The mining and surveying industries are invariably linked. For years now, geospatial data has informed the process of mining, making it more efficient, safe, and accurate. Surveyors provide indispensable data to mining companies, playing an important and irreplaceable role.
In this article, we look at the history of mining, the history of surveying, and why volumetric surveying, in particular, is important to the current mining industry.
The history of mining and surveying
Both mining and surveying are disciplines that date back to ancient times. The Egyptians are renowned for their mathematical prowess, which can be evidenced in one of the first recorded instances of surveying when they created legal borders along the fertile banks of the River Nile.
The Greeks also played a huge part in the development of the surveying industry, thanks to their fundamental development of the science of geometry.
In fact, they were notorious for their understanding of the astronomical relativity that exists between the position of the stars and determining measurements on the ground and invented the first surveying instrument to reflect this correlation: the diopter.
The diopter is considered the ancient predecessor of the theodolite, which in turn became the total station – a piece of equipment without which surveyors today simply could not do their job.
Mining was championed by the Roman Empire, which used advanced methods and techniques to extract complex minerals like gold and silver. The Rio Tinto copper mines in Spain are evidence of their extraordinary understanding of locating and extracting these natural resources – those mines are still in use today.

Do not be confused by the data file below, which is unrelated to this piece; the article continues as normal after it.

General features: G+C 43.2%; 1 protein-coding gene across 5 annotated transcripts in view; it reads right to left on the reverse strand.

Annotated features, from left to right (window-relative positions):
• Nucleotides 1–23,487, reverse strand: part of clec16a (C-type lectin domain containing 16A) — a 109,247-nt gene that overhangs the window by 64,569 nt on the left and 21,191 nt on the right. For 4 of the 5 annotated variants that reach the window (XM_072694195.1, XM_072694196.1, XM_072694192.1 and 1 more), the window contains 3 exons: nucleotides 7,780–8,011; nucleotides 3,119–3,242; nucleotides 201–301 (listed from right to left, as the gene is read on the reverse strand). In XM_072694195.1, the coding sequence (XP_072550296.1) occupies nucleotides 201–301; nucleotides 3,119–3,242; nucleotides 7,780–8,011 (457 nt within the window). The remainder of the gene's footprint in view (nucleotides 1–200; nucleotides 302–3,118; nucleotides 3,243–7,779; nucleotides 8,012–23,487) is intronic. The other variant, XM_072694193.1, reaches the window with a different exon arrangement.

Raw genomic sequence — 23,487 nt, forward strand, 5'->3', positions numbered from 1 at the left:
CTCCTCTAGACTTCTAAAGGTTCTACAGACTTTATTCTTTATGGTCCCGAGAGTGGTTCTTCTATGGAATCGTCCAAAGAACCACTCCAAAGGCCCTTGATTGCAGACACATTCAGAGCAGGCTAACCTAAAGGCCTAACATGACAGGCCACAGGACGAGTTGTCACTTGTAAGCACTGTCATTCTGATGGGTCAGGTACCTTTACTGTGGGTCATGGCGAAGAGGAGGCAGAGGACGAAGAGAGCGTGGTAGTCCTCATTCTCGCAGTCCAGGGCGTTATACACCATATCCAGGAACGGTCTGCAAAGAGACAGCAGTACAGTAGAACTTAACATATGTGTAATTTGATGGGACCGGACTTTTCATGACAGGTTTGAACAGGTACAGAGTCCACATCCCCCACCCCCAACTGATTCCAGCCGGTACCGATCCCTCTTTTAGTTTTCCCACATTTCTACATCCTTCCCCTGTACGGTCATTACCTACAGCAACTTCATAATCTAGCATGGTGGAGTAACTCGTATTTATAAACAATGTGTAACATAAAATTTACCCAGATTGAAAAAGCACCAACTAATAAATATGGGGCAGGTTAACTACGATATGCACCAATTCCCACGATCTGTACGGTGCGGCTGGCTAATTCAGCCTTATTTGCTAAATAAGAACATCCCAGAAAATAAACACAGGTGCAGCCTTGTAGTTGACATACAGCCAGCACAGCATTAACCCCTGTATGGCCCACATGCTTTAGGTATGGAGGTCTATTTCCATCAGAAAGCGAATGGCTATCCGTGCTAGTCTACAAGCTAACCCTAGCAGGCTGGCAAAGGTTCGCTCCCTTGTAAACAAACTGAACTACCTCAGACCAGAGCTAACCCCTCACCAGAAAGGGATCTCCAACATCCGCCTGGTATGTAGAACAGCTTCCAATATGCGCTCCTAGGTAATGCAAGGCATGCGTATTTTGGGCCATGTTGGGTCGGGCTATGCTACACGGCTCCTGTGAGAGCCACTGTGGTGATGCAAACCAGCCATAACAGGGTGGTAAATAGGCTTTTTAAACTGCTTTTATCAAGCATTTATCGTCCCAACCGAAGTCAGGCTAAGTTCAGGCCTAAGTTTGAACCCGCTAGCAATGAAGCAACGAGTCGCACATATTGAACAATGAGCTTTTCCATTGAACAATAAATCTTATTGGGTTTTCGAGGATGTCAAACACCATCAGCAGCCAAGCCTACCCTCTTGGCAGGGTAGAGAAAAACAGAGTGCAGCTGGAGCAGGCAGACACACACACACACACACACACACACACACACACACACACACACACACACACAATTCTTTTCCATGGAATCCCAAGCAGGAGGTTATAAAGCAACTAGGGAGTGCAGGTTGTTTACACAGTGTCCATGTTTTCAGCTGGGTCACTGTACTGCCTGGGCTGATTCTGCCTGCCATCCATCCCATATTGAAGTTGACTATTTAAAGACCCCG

What do mine surveyors do?
Mine surveyors are responsible for measuring, representing, and managing data associated with a mining operation. They must also consistently plan the direction of work taking place underground, as well as maintain records on data collected.
Once the substance has been mined, mine surveyors use volumetric surveying to accurately estimate the volume of a stockpile.
This information can be used to conduct volume calculations, both before work takes place (so as to accurately cost the work) and afterwards (to check that the excavated substance is of the correct volume).
What is mine surveying?
Today, mine surveying is its own science. Mine surveyors use modern total stations fitted with electronic data storage systems and laser sighting, as well as GNSS (global navigation satellite systems) to offer unparalleled accuracy and reliability.
There are a number of different surveying techniques used in the mining industry, including:
- Terrestrial laser scanning
- Airborne laser scanning
- Portable laser scanning
- Aerial photogrammetry
- Unmanned Aerial Vehicles
Our volumetric mine and quarry surveys
At Landform Surveys, we measure stockpiles using Trimble GPS receivers, as well as Trimble TX8 scanners for those stockpiles which are unsafe to work on. We also use aerial survey drone technology – both as an alternative to and in conjunction with traditional volumetric mine surveying methods – to deliver a highly accurate service.
Our quarry surveys offer an independent measure on quantities to be referenced by operators and sub-contractors. Interested? Get in touch with a member of the team today to discuss your project scale and timeframe. We look forward to working with you.